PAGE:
Good to hear from you. A miracle is definitely needed!
All the Best for the New Year!:-)

gz said...

We have had haze and dust but not as much as that.
See you both in a month!

Barbara Rogers said...

That landscape without shadows is certainly eerie looking...but it does remind me of some paintings. So sorry that you are impacted by the terrible Australian fires. It is indeed awful what is happening there. And as we are all connected on this big blue ball, we experience the loss in our sense of feelings. At least I do.

Peter said...

Hi Gwynneth,
Good to hear from you. Glad you avoided most of the haze and dust. Evidently quite a bit worse South of us. Looking forward to catching up with you when you are down this way!

Hi Barbara,
Thank you for your thoughtful comment. We certainly are all connected, and in many ways this "big blue ball" is seeming smaller and smaller. We can glimpse within a moment what almost anywhere on the globe looks like, thanks to Google Earth and similar, and hear news from many different places. Sometimes we hear and see so much in the media our capacity to be shocked or moved is blunted. For me (and I suspect for many others here), the day of yellow twilight and smell of ash and burning wood, made what is happening in Australia all very real.

Armelle Léon said...

Happy New Year to you Peter and to Laura, the cats,

How difficult to Austalian people and you in NZ to begin with those bush fires' twilight and smoke from the sky, I hope this will end very soon, best wishes to you and I hope you will recover soon.

Peter said...

Happy New Year Armelle,

Thank you for your kind thoughts. It is certainly a terrible time for Australia, and we think of them a lot.

Anonymous said...

Very well put. Controlled fire is at the heart of your great craft, but uncontrolled fire is another thing altogether. Love how your shadowless pics have lost perspective. I’d love to see you paint the snap of your dim studio! We will definitely visit the OPO clan in 2020! G&A

Peter said...

Hello G&A,
Happy New Year to you both! It will be lovely to catch up again at the OPO. Not sure if it is summer or winter here, we seem to have both seasons swapping around with each other which gives the cats lots to complain about..., Mr Smaug easily overheats in the sun, and Mrs Nigella Stopit would spend every hour regardless of the season snoring in front of the electric heater if she had the chance! Mmmm... painting...., now there's a thought!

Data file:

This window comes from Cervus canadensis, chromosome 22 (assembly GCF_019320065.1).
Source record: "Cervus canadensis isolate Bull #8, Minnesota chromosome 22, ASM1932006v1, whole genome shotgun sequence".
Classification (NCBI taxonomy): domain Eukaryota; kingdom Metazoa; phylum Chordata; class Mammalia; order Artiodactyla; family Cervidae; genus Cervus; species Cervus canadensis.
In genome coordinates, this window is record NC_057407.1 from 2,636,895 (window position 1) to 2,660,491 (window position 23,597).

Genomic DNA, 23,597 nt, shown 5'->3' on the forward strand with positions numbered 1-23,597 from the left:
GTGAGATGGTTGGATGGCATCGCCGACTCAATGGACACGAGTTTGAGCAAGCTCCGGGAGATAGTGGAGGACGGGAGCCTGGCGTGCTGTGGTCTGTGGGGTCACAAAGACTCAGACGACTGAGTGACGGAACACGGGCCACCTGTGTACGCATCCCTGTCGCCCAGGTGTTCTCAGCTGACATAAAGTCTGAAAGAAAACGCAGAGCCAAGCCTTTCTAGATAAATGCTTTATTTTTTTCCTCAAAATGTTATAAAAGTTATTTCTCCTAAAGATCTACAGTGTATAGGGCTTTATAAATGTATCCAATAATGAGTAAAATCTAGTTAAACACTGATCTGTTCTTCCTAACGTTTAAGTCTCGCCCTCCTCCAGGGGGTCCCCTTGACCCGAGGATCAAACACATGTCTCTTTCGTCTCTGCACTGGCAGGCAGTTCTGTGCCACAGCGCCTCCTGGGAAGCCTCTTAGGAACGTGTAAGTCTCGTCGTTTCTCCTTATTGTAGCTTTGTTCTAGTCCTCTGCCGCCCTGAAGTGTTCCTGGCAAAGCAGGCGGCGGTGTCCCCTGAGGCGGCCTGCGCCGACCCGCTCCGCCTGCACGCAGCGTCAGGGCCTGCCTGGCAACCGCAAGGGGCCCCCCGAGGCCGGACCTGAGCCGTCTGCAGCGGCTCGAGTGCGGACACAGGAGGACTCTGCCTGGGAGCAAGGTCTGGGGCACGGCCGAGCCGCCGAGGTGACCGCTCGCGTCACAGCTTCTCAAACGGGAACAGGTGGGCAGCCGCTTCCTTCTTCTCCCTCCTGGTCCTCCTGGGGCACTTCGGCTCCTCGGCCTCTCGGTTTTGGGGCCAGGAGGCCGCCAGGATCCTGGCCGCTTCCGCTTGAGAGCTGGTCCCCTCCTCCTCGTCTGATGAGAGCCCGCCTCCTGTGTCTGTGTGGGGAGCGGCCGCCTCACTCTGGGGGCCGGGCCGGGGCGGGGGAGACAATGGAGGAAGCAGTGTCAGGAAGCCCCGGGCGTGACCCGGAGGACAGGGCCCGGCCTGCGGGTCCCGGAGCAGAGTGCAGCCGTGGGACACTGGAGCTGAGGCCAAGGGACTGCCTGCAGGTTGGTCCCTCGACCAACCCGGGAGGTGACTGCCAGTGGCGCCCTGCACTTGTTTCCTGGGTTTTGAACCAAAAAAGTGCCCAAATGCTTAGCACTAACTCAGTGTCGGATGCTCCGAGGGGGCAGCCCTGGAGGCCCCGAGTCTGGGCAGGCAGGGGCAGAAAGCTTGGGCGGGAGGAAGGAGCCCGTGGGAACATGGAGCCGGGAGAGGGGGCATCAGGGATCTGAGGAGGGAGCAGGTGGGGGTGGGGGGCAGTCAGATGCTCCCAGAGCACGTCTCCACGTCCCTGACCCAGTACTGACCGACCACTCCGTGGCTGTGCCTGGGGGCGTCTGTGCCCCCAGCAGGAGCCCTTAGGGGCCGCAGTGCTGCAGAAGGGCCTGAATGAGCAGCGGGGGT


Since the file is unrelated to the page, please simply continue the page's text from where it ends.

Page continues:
Anna said...

It has been a horrible summer here in Oz and it's not over yet. Still some fires burning though under control now and yet in other coastal areas there has been flooding rains. We had our GoBag packed in case of bush fires near us but fortunately it was 'only' the smoke that kept us indoors. Many potters have lost their studios including my former teacher, Steve Harrison who barely survived himself when the fire roared through so quickly he was unable to leave. His Plan B of a kiln fibre lined shelter was what saved him. You can read about the harrowing experience on his blog: https://tonightmyfingerssmellofgarlic.com/ local potters are banding together to help him and his wife back on their feet.

Peter said...

Hi Anna,
Thank you for your thoughtful comment. Sorry to have taken such a long time for it to appear on the blog, I lost it somewhere in my correspondence and rediscovered it moments ago whilst peering through letters to be answered!
The smoke from the fires must have been awful to experience, but I am glad that your home escaped the fire itself. I saw an article about Steve Harrison in the paper first of all, then read his account of it on his blog, and have also been reading more recently of the tidy up of the property that is going on. I'm so pleased that others are pitching in to help where they can, it seems almost a superhuman task to have to get through a fire like that, clear up the mess, and then put life, home, and the pottery back on its feet again.